The least populated department of France, the Lozère combines the vast granite area of the Margeride to the north, Aubrac to the west, the Gorges du Tarn, the limestone Causses and the River Lot to the Centre and south west and to the south east, the Cevennes, with over 550,000 hectares of unspoilt countryside overall. The Gevaudan Park near Marvejols has 100 semi wild wolves whilst at La Margeride, a bison park occupies 200 hectares.
Florac with its 17th Century Château is headquarters of the Cevennes National Park with over 1,656 species of flora, some unique, and countless mammals, birds, reptiles and fish. The sheep farming on the vast plateaux of the Causses produces excellent Roquefort cheese. L’Aven Armande in the Causse Méjean has a funicular railway to transport you 50 metres beneath ground to a cave big enough to house Notre Dame easily, with over 400 stalagmites whilst the ‘Grotte de Darligan’ is the biggest cave in the Causses.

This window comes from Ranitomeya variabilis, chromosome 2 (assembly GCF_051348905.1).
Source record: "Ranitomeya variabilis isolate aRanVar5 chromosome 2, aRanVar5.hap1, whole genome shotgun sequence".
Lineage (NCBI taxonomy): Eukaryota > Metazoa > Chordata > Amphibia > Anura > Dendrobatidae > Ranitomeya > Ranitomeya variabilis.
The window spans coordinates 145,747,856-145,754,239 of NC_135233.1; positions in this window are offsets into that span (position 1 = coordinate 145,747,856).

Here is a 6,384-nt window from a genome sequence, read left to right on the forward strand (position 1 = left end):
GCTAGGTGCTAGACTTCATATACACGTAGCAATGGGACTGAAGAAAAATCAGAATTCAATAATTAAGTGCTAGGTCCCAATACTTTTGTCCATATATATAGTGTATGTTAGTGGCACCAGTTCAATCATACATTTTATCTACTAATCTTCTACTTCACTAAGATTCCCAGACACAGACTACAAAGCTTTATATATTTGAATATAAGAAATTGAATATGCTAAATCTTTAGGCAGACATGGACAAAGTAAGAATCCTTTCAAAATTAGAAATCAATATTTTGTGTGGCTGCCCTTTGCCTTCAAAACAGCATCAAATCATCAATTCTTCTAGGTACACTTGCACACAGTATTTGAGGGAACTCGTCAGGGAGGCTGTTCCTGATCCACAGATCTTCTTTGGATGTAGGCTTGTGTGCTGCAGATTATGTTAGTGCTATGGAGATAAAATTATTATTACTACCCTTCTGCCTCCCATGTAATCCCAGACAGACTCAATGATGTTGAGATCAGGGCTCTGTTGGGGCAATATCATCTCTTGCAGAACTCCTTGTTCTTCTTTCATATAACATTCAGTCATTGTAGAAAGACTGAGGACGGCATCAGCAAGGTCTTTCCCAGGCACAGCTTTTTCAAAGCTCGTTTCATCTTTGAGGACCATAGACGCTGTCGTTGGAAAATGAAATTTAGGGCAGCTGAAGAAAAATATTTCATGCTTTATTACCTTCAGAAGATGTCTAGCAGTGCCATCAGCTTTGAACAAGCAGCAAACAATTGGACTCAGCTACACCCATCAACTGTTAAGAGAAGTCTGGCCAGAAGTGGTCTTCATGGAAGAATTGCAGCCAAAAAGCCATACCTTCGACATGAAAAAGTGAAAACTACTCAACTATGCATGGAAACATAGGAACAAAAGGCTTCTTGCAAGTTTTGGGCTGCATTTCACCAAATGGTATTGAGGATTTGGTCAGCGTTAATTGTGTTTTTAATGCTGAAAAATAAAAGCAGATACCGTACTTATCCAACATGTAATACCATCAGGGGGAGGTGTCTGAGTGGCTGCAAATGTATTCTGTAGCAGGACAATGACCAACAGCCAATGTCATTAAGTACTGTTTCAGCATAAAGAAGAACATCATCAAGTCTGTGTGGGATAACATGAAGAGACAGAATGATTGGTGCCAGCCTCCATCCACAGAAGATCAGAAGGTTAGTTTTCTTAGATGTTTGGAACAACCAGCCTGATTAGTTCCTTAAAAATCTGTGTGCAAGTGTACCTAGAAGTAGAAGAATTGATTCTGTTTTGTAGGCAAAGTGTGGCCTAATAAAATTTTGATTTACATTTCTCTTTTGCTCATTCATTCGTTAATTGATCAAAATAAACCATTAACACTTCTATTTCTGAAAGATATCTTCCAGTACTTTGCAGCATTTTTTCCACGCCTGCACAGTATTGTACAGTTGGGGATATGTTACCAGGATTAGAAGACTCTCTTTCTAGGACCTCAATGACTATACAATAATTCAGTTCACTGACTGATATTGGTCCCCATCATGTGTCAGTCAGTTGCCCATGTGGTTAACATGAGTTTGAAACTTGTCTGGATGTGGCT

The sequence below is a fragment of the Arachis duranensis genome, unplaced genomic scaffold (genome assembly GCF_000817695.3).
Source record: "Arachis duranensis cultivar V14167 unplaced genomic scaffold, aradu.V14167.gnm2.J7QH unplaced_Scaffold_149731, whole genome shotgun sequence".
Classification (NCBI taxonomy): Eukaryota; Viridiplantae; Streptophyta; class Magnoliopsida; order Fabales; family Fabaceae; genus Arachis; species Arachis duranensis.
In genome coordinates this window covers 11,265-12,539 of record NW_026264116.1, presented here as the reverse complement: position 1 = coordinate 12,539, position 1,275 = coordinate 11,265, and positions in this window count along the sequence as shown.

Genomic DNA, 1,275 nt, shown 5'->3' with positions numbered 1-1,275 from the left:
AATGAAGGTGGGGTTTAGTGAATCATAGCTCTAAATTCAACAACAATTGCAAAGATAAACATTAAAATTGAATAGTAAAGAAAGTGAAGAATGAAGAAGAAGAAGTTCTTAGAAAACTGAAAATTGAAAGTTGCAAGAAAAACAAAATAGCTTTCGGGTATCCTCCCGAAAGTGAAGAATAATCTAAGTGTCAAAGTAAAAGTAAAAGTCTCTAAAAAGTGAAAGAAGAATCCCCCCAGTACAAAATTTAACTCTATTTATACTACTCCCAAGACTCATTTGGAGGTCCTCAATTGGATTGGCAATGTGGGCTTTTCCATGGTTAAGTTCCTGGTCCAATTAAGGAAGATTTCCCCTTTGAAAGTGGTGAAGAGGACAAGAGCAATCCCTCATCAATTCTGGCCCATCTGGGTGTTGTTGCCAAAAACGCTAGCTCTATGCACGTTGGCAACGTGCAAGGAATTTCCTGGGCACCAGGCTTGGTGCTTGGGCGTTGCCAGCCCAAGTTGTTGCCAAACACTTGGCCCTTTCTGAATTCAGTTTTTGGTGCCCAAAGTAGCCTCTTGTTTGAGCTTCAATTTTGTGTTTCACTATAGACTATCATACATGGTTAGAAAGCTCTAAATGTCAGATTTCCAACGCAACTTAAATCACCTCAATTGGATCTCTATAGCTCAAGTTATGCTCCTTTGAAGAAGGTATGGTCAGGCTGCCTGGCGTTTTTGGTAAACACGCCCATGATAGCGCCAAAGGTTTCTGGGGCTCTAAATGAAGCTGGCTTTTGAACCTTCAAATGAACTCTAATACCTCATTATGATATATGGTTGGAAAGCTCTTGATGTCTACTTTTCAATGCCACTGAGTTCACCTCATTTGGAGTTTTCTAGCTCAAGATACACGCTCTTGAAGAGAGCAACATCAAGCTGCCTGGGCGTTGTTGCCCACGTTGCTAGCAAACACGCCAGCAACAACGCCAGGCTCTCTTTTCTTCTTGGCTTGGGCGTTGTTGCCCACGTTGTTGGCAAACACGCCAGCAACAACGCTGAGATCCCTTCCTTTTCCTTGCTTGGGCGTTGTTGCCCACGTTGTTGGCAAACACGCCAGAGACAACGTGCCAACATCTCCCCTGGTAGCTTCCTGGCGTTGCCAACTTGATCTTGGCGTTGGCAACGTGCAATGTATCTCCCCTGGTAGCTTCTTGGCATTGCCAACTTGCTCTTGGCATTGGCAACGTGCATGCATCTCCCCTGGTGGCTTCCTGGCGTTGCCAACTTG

The rugged Gorges du Tarn are over 80 kms long and boat trips depart from la Malène whilst nearby are the smaller wilder Jonte Gorges. Mende, the administrative centre, is the rugby capital of the world. It has a gothic cathedral, 13th Century synagogue and a Penitents’ Tower. Mount Lozère offers Nordic skiing in winter and trout fishing in summer on the Barandon Lake and the Tarn.
At Bagnols les Bains is a thermal spa and casino. There is much to see from the village of St. Eminie, one of the most beautiful in France, to the fortified gem of La Garde Guérin with its 12th Century church, St-Laurent-de Treves, site of dinosaur fossils, the old wool mill at Langogne and Les Bondons which boasts the second largest site of menhirs in Europe. At Garabit, a towering Viaduct was built by Eiffel for the Paris-Bezier railway. Finally, the route taken by Robert Louis Stevenson on his donkey from Le Puy en Velay to St. Jean du Gard features in many parts of the region.